Jepson Flora Project: Jepson Interchange    

 
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Jepson Interchange (more information)
©Copyright 1993 by the Regents of the University of California
For up-to-date information about California vascular plants, visit the Jepson eFlora.

ERICACEAE

HEATH FAMILY

Gary D. Wallace, except as specified

Perennial, shrub, tree
Stem: bark often peeling distinctively
Leaves simple, generally cauline, alternate, opposite, rarely whorled, evergreen or deciduous, often leathery, petioled or not; stipules 0
Inflorescence: raceme, panicle, cyme, or flowers solitary, generally bracted; pedicels often with 2 bractlets
Flower generally bisexual, generally radial; sepals generally 4–5, generally free; petals generally 4–5, free or fused; stamens 8–10, free, filaments rarely appendaged, anthers awned or not, dehiscent by pores or slits; nectary generally at ovary base, disk-like; ovary superior or inferior, chambers generally 1–5, placentas axile or parietal, ovules 1–many per chamber, style 1, stigma head- to funnel-like or lobed
Fruit: capsule, drupe, berry
Seeds generally many, sometimes winged
Genera in family: ± 100 genera, 3000 species: generally worldwide except deserts; some cultivated, especially Arbutus, Arctostaphylos, Rhododendron, Vaccinium
Reference: [Wallace 1975 Wasmann J Biol 33:1–88; 1975 Bot Not 128:286–298]
Subfamilies Monotropoideae, Pyroloideae, Vaccinioideae sometimes treated as families. Nongreen plants obtain nutrition from green plants through fungal intermediates.

MONOTROPA

Perennial, nongreen, glabrous to glandular-hairy; roots brittle, main often elongate
Stem 0
Leaf scale-like
Inflorescence: raceme or flowers solitary; emerging from soil nodding, erect in fruit, persistent after seed dispersal, bracted; bractlets 1–2; pedicels generally recurved to spreading when anthers open, erect in fruit, jointed to flower
Flower: sepals generally 5, free; petals generally 5, free, oblong-cup-shaped, each ± bulged at base; stamens generally 10, anthers dehiscent by 1 or 2 slits, unawned; nectary lobes (8)10, ± clasping stamen bases; ovary superior, lines of dehiscence evident, chambers (4)5, placentas axile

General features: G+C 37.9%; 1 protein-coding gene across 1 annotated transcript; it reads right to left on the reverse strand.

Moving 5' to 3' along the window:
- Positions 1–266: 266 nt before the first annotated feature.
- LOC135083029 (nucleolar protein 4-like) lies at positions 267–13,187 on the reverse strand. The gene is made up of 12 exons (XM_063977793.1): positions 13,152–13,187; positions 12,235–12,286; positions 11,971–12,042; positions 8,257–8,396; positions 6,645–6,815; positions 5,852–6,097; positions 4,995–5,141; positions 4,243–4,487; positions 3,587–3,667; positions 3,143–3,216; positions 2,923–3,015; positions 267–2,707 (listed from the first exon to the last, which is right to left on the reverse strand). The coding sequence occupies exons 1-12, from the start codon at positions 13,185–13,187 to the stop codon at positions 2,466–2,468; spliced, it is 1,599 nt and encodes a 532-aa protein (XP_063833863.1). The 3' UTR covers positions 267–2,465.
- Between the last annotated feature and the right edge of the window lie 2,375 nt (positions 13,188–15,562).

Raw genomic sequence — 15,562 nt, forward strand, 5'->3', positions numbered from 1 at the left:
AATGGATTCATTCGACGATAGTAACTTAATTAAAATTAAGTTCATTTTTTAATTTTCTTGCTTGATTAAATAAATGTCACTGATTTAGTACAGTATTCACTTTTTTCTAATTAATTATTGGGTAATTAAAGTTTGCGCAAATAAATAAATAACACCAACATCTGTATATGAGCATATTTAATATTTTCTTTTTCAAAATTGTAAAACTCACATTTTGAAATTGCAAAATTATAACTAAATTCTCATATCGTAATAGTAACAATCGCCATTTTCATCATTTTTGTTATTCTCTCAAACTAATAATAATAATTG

Fruit: capsule, loculicidal, erect, dehiscent tip to base
Seeds many per chamber, fusiform
Species in genus: 2 species: n hemisphere
Etymology: (Greek: 1 direction, from 1-sided inflorescence)

Native

M. hypopithys L.

PINESAP


Flower: sepals ± unlike petals; style 1–2 mm wide
Ecology: Uncommon. Mixed or coniferous forests
Elevation: 120–2200 m.
Bioregional distribution: North Coast, Klamath Ranges, Outer North Coast Ranges, High North Coast Ranges
Distribution outside California: to Alaska, e US and adjacent Canada; also Mexico, Eurasia
Synonyms: Hypopitys monotropa Crantz; H. lanuginosa Michx.; H. fimbriata (A. Gray) Howell

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bioregional map for MONOTROPA%20hypopithys being generated
 
YOU CAN HELP US make sure that our distributional information is correct and current. If you know that a plant occurs in a wild, reproducing state in a Jepson bioregion NOT highlighted on the map, please contact us with that information. Please realize that we cannot incorporate range extensions without access to a voucher specimen, which should (ultimately) be deposited in an herbarium. You can send the pressed, dried collection (with complete locality information indicated) to us (e-mail us for details) or refer us to an accessioned herbarium specimen. Non-occurrence of a plant in an indicated area is difficult to document, but we will especially value your input on those types of possible errors (see automatic conversion of distribution data to maps).

Retrieve Jepson Interchange Index to Plant Names entry for Monotropa hypopithys
Retrieve dichotomous key for Monotropa
Retrieve multiple-entry key (MEKA) for Monotropa
Overlay Consortium of California Herbaria specimen data by county on this map
Show other taxa with the same California distribution | Read about bioregions | Get lists of plants in a bioregion
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